With Theresa May away in Davos this week, pressure has continued to mount on her at home. The latest drama begun with a tweet from Nick Boles who criticised the lack of ambition of the Government. This was followed by Sir Nicholas Soames who branded Theresa May’s vision as “dull, dull, dull.” The drama threatened to blow into a full-brown crisis when media reports indicated a vote of no confidence in Theresa May may be imminent.
Additionally, Theresa May has also had to deal with calls from Boris Johnson for more money for the NHS and Chancellor Philip Hammond angering Tory Brexiteers by calling for a soft Brexit. This caused new chairman of the European Research Group Jacob Rees-Mogg to intervene who called for a fundamental change in ministers tone on Brexit.
So how much trouble is the Prime Minister in? In regards to a vote of no confidence in her leadership, no-one can be totally sure. A quirk of the Conservative leadership system is that only the chairman of the 1922 Committee Graham Brady will be aware of how many letters he has been sent calling for this vote. This vote would be triggered if Mr Brady receives 48 letters, 15% of the Conservative Parliamentary Party. It is hard to predict with any certainty how many letters Mr Brady has.
Events are starting to move in an ominous direction for the Prime Minister though. Firstly, the Brexiteers are starting to mobilise. Secondly, the criticism of May is becoming public. Thirdly, the botched reshuffle highlighted how little authority the Prime Minister has. This is a powerful combination. This led to Philip Hammond calling on rebel Tories to “stick with” Theresa May.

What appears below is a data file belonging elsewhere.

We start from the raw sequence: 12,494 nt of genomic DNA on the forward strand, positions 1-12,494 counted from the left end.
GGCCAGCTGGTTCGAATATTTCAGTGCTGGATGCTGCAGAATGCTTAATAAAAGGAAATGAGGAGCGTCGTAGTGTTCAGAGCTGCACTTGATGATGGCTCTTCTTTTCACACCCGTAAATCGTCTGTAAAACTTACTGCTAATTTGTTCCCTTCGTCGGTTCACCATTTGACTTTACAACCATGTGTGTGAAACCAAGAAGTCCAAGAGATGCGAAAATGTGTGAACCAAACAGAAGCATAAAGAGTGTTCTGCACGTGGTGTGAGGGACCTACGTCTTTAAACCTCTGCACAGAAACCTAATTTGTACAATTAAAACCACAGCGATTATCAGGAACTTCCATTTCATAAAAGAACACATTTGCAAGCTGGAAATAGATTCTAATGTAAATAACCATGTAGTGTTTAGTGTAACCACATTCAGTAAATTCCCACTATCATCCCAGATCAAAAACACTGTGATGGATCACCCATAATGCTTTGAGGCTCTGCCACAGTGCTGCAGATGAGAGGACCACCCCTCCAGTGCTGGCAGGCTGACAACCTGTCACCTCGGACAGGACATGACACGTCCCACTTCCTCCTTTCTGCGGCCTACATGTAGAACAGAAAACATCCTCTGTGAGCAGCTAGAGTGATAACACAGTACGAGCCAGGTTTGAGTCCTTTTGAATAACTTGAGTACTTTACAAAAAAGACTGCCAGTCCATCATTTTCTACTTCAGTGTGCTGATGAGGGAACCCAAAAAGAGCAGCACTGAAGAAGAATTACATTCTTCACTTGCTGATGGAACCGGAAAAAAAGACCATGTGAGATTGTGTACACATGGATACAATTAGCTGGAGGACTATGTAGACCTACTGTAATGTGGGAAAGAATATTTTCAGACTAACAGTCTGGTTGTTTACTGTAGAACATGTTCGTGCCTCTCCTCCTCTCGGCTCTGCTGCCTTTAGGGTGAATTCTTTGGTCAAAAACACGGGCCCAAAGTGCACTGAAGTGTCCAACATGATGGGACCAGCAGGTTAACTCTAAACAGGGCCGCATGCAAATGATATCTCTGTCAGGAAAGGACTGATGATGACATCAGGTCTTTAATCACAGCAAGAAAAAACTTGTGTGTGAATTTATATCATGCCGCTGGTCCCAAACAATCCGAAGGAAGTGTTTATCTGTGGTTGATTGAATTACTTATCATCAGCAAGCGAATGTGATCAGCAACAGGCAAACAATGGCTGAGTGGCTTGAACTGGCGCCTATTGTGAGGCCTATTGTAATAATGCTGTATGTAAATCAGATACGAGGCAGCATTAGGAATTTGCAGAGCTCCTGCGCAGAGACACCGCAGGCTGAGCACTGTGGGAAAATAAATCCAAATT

Theresa May’s position has been under threat since the disastrous General Election. Famously described by George Osborne as a “dead woman walking” on the weekend after the election, nothing has changed since then. Theresa May has always been at the whim of her backbenchers. If the mood is turning bleaker then Theresa May’s grip on power is likely to be fading fast.
What may save her, is the only thing that has been saving her to date, mainly the Conservative Party doesn’t want a leadership contest and there is no obvious replacement. However, this won’t last for ever. Theresa May and the Conservative leadership remain in a state of stasis. A leader with no vision and no plan will always be on borrowed time. And that is what it is increasingly feeling like with this Prime Minister.